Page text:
Survivors of human rights abuses need to experience a sense of justice to support their individual recovery. Women who have experienced conflict-related sexual violence have specific justice interests that are distinct from those of survivors of other abuses. This article focuses on justice interests of Rwandan women who experienced sexual violence during the genocide in Rwanda and who had their cases tried in gacaca community courts between 2008 and 2012. The article discusses two justice interests that emerged during interviews with 23 Rwandan women about their gacaca experience. These interests include the punishment of perpetrators and perpetrators taking responsibility for their actions and the harm caused. Punishment was important to most women for several reasons, including retribution, safety, validation and vindication. Perpetrators taking responsibility by confessing, apologizing or asking for forgiveness was also important to many women and appeared to be an alternative way of experiencing validation and vindication.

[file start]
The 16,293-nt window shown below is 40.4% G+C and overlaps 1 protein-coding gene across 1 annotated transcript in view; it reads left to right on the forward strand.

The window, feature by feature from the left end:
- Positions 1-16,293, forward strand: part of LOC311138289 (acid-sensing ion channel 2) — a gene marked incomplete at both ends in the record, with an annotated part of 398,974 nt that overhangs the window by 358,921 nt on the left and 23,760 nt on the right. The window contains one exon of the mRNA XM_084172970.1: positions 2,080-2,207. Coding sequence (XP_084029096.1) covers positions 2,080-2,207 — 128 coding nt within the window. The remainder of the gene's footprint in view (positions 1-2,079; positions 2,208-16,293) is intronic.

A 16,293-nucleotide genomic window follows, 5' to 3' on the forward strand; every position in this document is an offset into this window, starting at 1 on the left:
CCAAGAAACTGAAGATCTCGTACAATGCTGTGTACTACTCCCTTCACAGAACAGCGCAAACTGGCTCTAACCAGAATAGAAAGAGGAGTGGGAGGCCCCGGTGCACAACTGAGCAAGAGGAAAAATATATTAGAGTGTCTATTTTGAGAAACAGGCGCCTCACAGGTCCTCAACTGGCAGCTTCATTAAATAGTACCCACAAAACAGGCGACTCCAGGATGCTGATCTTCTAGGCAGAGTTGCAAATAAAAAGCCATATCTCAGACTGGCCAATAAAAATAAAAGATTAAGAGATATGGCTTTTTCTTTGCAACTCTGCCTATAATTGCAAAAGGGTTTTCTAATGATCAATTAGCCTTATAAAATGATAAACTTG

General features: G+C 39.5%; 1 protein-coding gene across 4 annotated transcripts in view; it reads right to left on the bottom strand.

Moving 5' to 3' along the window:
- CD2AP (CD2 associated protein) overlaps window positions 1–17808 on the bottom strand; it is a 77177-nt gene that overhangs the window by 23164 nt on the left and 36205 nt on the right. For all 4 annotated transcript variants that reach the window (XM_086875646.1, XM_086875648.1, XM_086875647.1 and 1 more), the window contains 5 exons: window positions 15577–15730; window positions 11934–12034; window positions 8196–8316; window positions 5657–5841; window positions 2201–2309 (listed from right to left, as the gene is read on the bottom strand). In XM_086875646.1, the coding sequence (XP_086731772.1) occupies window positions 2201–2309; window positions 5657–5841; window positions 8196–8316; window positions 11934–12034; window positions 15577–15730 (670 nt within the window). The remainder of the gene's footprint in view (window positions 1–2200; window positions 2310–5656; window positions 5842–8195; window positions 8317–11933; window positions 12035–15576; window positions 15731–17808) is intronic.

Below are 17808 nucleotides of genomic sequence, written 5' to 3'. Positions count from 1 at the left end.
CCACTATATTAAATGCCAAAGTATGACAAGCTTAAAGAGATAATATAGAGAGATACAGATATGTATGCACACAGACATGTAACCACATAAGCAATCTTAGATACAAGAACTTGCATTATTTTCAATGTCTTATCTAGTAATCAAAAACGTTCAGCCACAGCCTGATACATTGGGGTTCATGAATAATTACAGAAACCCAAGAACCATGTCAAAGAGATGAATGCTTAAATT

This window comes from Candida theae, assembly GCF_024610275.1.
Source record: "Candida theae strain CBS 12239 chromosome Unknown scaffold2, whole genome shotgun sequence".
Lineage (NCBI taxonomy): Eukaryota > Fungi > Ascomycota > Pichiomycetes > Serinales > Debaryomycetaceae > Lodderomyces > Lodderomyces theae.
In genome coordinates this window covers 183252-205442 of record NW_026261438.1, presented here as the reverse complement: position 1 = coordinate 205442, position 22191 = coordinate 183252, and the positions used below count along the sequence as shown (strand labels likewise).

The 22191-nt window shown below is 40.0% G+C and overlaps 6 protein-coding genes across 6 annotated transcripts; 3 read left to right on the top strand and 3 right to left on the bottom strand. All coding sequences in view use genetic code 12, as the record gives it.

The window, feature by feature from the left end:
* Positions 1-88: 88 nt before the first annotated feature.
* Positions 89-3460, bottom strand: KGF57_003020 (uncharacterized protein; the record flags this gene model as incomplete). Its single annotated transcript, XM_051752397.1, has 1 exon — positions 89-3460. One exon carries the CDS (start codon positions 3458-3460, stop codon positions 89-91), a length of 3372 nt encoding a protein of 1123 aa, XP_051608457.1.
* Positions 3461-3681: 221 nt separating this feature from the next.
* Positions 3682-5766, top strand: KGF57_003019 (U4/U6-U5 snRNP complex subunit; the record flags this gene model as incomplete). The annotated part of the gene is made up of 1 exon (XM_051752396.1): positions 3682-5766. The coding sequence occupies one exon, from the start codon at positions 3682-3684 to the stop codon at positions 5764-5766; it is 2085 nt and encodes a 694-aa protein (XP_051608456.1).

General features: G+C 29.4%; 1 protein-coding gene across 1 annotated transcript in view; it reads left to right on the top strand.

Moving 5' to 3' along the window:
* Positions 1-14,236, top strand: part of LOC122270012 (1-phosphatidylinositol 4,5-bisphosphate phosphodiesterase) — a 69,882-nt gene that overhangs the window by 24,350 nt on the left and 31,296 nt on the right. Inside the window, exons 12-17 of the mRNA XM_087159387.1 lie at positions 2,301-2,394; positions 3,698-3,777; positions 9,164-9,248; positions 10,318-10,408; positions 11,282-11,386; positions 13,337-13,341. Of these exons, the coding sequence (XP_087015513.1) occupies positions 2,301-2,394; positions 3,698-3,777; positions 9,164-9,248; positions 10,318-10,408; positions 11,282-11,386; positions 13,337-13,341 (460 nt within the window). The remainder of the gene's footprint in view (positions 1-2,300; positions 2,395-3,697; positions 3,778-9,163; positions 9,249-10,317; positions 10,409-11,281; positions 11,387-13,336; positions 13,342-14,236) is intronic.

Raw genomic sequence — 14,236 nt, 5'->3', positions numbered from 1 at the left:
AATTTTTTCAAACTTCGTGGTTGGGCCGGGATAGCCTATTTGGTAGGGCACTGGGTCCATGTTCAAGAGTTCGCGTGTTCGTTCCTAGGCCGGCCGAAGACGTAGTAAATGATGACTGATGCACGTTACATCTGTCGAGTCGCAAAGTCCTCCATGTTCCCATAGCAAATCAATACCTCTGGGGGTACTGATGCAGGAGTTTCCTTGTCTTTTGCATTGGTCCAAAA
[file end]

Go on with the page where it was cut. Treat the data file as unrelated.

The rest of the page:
""I Wanted Them to Be Punished or at Least Ask Us for Forgiveness”: Justice Interests of Female Victim-Survivors of Conflict-Related Sexual Violence and Their Experiences with Gacaca,"
Genocide Studies and Prevention: An International Journal:
Available at: https://scholarcommons.usf.edu/gsp/vol12/iss3/12
Creative Commons License
This work is licensed under a Creative Commons Attribution-Noncommercial 4.0 License